Saturday, 28 August 2010

Vogue 1190 - a truly beautiful dress

I’m very sorry to everyone out there that I haven’t been keeping this up to date – I’ve been away a bit and I’ve been so busy making stuff that I haven’t had a moment to sit down and write about it! I don’t know what it is, but I’m full of inspiration and passion for sewing all sorts of things at the moment.

So, first up is Vogue 1190. I haven’t fallen for a pattern this hard in, well, ever. I saw it on the McCall’s website as a new pattern and new on the spot that I would be making it for a friend’s wedding over the bank holiday weekend. I’d already blocked the base of a hat in a gorgeous turquoise straw (more on that another day) and didn’t have anything to go with it.

I popped up to my local(ish) John Lewis the next day to get this fantastic fabric. It’s 100% cotton, very fine and very soft. The drape is fantastic, but it does move a lot when you’re cutting and pinning. As it’s so fine I also picked up a pale blue lining fabric and blue wool suiting for the contrast belt.

I made up a toile of the bodice – this is a very very very nice pattern, the bodice just slid together and the fit was fantastic. I’d measured up at a size 12 on all measurements (rare for me to be so consistent) which may have something to do with that. The pleats in the front give the bodice fantastic definition and the back straps looked fantastic, even in curtain lining.

Lining was a little more complicated. I didn’t want to cause any lumps and bumps under the fine cotton so I basted the pattern pieces to the lining and treated as one. This was a bit of a mission and took a very long time to get right, but the result looks brilliant. It had the added benefit of giving a bit of structure to such a slinky fabric and I think that’s paid dividends in the shape of the bodice. The dress is made up using French seams throughout which gives the inside a very professional finish. The arm holes and back of the bodice are finished with bias binding. The instructions say to use the dress fabric, but I used purchased binding instead to give a little more structure to it, another roaring success (even if it doesn’t look quite so good on the inside, but no-one can see that other than me)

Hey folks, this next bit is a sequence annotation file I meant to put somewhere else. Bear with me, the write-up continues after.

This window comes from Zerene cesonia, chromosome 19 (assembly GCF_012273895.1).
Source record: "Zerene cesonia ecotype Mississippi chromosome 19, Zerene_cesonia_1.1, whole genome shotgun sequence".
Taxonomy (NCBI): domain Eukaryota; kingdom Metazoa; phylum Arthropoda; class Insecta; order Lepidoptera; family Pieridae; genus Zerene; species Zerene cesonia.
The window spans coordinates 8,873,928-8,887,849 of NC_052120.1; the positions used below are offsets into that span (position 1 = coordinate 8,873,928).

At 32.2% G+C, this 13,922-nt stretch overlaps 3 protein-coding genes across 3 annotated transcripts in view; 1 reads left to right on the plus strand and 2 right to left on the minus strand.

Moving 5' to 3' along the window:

The frills on the shoulders were simple to put together and again they’re beautifully finished on the edges. The instructions don’t say to press them down, but when I’d added them I found them to be a bit bulky so pressed them. Looking at the photo on the packet I think they made the same decision. With a lot of similar pieces (frills and skirt pieces) I labelled everything with little stickers to make sure I didn’t get them the wrong way around. I’d certainly recommend this (even though I still managed to sew two of the frills on in the wrong order).

The skirt is a lovely shape – it curves out just right for the hips and falls beautifully below. It’s exactly the length I love at the moment – short but not indecent. Again, as with everything else in the pattern it all slots together perfectly. The seam to attach the skirt to the bodice is hidden in the contrast belt – there’s a real sense in this pattern that every attention has been made to the details that really matter. I’ve run the bottom through the overlocker but not taken it up yet – I want it slightly longer for the wedding (stitching doesn’t show on this pattern fabric) and will take it up afterwards.

Finally, the zip and the bow on the front. There’s a really clear tutorial for inserting an invisible zip which I wish I’d read several years ago. I don’t appear to have an invisible zipper foot on my new machine so I inserted by hand as usual, but there’s a few tips in there I’ll certainly be using in the future to make me brave enough to try it by machine again one day. The bow instructions are clear and although I’m no fan of bows it really looks right on the front of the dress. It’s clean, simple and smart.

I’ve spent several evenings prancing around din this – it fits like a dream, I feel gorgeous in it. It’s flattering in all the right places and those back straps are just astonishing. I’ve got some grey pinstripe suiting I bought to do McCall 5654 but never got the fit right on the toile – I think I’ll be making up a slightly longer version of this (without shoulder frills) for work.

Finally, the pattern says it’s easy. The instructions are very good for vogue, but I’d definitely say it’s one to try with a couple of other items under your belt as there’s quite a lot of different techniques (gathering, darts, pleats, lots of matching up, invisible zipper, French seams, making bias binding, stuff like that). I’ve seen a couple of others made up online and the results look fantastic in all sorts of fabrics so give it a go!

No comments:

Post a Comment

/* GOOGLE ANALYTICS - tracking code */